An article in the LA Times suggests an idea I've seen frequently -- use electric car batteries to meet peak power demand on the grid. After all, you have a car, and it's plugged in, and it has a big battery, so instead of just charging it, have it send juice back to the grid when it most needs it.
Environmental issues, energy and electric cars
One of the silly ideas I see often is the solar powered car. In 2011, I wrote an article about the solar powered robocar which explained some of the reasons why the idea is anti-green, and how robocars might help.
I was interested to see a concept from Ford for a solar charging station for a robocar which goes further than my idea.
One of the biggest issues with wind and solar is that they are intermittent, and so either need storage or grid-tie to work. There really is no good storage, and generally storage-based systems are highly wasteful, throwing away most of the power you generate because you want to keep the storage near full. Grid-tie is the only green choice, but it's expensive and requires expensive inverters and permits and more.
I recently read a complaint by an EV driver that the charging station at De Anza College cost 55 cents/kwh. The national average price for electricity is around 10 cents, and at that price a typical electric car costs under 3 cents/mile for electricity. Gasoline costs about 8 cents/mile in a Prius, about 13 cents in a decent non-hybrid and 18 cents/mile in the average car which gets 22mpg. (At least here in California.) But the college's charger's electricity is almost 15 cents/mile in most electric sedans today, which is more than the gasoline in any gasoline car an eco-conscious person is likely to buy. (California Tier III electricity is 30 cents/kwh and thus almost as much.)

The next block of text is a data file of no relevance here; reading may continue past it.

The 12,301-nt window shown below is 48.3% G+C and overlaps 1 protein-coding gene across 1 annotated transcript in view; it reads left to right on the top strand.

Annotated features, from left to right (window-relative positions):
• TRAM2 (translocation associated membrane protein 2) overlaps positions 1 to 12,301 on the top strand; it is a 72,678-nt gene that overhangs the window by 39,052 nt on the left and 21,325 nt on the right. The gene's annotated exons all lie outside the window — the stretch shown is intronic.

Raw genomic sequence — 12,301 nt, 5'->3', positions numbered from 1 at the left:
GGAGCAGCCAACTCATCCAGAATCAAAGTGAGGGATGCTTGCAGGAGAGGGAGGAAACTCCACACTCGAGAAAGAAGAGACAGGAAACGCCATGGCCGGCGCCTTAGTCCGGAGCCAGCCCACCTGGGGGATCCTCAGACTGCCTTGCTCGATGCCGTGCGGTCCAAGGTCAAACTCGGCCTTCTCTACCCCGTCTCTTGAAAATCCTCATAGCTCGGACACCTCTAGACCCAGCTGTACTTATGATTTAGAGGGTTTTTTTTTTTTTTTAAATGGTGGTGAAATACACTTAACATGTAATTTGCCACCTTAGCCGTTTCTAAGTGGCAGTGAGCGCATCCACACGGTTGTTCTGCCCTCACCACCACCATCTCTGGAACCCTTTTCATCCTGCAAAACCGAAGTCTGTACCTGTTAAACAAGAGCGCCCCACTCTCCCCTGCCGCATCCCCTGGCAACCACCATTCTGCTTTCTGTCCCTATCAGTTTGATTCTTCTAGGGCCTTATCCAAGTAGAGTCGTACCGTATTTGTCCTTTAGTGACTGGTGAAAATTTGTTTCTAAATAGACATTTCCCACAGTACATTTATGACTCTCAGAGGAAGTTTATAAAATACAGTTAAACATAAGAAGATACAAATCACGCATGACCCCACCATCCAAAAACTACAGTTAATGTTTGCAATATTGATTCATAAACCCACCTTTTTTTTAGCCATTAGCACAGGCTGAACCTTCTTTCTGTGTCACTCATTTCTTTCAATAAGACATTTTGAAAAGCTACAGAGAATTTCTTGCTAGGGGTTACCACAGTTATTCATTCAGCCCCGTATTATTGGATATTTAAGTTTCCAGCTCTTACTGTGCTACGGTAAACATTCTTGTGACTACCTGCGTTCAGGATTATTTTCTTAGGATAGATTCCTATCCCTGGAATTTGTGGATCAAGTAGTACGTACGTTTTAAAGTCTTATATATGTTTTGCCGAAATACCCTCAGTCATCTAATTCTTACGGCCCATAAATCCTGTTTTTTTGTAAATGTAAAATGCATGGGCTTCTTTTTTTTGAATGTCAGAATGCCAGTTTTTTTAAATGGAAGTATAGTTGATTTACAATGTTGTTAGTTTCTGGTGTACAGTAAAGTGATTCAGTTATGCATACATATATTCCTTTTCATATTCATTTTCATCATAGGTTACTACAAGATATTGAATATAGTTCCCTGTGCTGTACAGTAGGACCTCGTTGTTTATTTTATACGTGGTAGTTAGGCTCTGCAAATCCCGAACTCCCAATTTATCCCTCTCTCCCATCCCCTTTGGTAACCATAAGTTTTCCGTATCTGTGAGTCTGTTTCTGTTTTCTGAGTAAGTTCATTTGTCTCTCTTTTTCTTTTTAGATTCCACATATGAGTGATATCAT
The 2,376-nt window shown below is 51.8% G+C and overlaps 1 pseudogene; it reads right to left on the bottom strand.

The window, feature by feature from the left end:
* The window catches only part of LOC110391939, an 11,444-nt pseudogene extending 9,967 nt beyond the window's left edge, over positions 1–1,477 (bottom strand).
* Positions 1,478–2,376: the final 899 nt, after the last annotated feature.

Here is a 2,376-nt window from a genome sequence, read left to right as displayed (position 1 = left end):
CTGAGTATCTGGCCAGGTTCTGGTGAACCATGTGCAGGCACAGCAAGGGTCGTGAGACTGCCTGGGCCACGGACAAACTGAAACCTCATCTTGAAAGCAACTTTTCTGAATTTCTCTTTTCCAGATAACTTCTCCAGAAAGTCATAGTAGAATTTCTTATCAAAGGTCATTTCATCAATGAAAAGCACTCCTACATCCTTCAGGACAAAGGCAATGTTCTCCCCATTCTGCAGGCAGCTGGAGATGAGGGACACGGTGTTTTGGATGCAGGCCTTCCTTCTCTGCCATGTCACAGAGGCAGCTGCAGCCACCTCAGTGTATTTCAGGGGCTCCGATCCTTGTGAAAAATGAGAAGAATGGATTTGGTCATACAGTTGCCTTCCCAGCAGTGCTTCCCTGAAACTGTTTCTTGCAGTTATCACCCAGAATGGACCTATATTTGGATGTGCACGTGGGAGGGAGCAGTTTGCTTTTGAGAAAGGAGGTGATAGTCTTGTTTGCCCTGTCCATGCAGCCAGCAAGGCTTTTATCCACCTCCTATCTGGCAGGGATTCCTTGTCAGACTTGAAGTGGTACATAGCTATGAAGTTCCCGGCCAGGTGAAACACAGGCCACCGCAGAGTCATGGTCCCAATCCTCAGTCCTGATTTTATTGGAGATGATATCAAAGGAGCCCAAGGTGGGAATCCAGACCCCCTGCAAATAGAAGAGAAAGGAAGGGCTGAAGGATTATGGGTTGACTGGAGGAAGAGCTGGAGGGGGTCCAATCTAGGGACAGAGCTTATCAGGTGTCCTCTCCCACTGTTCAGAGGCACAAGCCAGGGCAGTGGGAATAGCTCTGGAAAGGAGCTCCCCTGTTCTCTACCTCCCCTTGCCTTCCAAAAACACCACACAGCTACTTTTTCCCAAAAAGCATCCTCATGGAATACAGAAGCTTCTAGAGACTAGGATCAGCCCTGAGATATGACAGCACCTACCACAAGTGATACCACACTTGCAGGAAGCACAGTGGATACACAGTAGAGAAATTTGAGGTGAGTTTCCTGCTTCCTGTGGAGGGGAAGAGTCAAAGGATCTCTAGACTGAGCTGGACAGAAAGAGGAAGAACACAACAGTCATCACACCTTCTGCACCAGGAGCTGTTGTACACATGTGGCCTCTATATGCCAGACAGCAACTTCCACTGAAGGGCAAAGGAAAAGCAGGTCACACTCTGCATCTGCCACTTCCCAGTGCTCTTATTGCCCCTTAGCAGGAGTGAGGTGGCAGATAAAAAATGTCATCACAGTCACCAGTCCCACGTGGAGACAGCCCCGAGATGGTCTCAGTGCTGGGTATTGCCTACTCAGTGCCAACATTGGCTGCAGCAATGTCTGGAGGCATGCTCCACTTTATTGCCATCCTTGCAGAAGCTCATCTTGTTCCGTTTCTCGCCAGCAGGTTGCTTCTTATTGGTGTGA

The price of charging stations varies wildly. A lot of them are free still, financed by other motivations. Tesla's superchargers are free -- effectively part of the cost of the car. It's not uncommon for parking lots to offer free charging if you pay for parking, since parking tends to cost a fair bit more. After all, you won't put more than 20kwh in a Leaf (and probably a lot less) and that costs just $2 at the average grid price.
This got me thinking of how the economics of charging will work in the future when electric cars and charging stations are modestly plentiful. While the national grid average is 10 cents, in many places heavy users can pay a lot more, though there are currently special deals to promote electric cars. Often the daytime cost for commercial customers is quite a bit higher, while the night is much lower. Charging stations at offices and shops will do mostly day charging; ones in homes and hotels will do night charging.